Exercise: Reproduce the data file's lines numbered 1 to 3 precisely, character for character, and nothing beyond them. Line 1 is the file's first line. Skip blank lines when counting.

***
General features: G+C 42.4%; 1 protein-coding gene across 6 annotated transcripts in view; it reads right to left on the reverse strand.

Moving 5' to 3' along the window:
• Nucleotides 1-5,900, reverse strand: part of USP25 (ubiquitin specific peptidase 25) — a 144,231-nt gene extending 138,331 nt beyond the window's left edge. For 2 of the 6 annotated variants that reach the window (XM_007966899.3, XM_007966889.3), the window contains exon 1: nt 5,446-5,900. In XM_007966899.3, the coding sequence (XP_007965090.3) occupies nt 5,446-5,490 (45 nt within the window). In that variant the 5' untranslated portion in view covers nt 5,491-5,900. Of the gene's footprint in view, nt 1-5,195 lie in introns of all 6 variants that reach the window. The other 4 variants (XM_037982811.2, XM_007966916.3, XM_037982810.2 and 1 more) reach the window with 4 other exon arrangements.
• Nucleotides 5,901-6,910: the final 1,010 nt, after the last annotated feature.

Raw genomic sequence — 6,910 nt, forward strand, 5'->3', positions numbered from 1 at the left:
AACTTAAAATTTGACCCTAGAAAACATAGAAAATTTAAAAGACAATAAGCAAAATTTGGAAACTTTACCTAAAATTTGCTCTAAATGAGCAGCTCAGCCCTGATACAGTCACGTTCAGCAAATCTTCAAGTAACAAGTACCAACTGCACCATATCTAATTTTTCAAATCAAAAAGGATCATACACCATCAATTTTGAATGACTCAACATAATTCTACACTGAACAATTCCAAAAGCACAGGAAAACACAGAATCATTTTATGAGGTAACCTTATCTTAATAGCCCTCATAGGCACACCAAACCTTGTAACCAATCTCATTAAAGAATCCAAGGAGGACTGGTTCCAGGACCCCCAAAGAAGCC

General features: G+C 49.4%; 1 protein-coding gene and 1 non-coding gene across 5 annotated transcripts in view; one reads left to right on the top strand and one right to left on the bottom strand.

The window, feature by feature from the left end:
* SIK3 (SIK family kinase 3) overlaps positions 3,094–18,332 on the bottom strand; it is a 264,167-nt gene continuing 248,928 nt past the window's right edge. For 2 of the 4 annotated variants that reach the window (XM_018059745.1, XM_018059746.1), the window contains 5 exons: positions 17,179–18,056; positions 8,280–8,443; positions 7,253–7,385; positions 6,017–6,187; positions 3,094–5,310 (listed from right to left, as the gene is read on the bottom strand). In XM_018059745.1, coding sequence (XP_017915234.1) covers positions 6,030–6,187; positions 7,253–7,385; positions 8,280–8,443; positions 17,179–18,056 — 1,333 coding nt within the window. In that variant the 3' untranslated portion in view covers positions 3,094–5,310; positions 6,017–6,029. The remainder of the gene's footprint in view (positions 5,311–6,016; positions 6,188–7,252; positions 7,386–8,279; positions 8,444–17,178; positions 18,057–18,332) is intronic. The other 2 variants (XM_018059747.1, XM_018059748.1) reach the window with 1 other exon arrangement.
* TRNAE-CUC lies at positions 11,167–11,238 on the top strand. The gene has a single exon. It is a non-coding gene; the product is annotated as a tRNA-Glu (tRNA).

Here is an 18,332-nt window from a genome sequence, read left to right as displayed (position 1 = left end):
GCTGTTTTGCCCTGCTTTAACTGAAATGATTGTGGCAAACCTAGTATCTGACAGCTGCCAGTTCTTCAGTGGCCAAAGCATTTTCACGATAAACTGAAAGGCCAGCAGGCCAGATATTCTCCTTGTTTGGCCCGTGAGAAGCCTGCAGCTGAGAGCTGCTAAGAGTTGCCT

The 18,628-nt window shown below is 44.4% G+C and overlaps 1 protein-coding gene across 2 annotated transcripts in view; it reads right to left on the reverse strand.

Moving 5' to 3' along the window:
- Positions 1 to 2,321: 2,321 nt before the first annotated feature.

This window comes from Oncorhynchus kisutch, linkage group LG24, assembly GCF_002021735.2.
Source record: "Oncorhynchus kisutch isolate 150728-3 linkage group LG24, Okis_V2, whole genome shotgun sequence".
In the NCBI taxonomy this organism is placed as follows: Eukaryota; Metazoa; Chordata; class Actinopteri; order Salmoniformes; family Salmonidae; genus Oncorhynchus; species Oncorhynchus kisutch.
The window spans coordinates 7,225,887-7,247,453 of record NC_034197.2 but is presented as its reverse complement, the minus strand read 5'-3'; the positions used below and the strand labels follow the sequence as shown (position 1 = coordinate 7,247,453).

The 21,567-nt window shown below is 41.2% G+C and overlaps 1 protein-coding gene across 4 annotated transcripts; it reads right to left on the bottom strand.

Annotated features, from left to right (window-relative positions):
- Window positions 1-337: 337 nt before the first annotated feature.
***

General features: G+C 42.4%; 1 protein-coding gene across 6 annotated transcripts in view; it reads right to left on the reverse strand.

Moving 5' to 3' along the window:
• Nucleotides 1-5,900, reverse strand: part of USP25 (ubiquitin specific peptidase 25) — a 144,231-nt gene extending 138,331 nt beyond the window's left edge. For 2 of the 6 annotated variants that reach the window (XM_007966899.3, XM_007966889.3), the window contains exon 1: nt 5,446-5,900. In XM_007966899.3, the coding sequence (XP_007965090.3) occupies nt 5,446-5,490 (45 nt within the window). In that variant the 5' untranslated portion in view covers nt 5,491-5,900. Of the gene's footprint in view, nt 1-5,195 lie in introns of all 6 variants that reach the window. The other 4 variants (XM_037982811.2, XM_007966916.3, XM_037982810.2 and 1 more) reach the window with 4 other exon arrangements.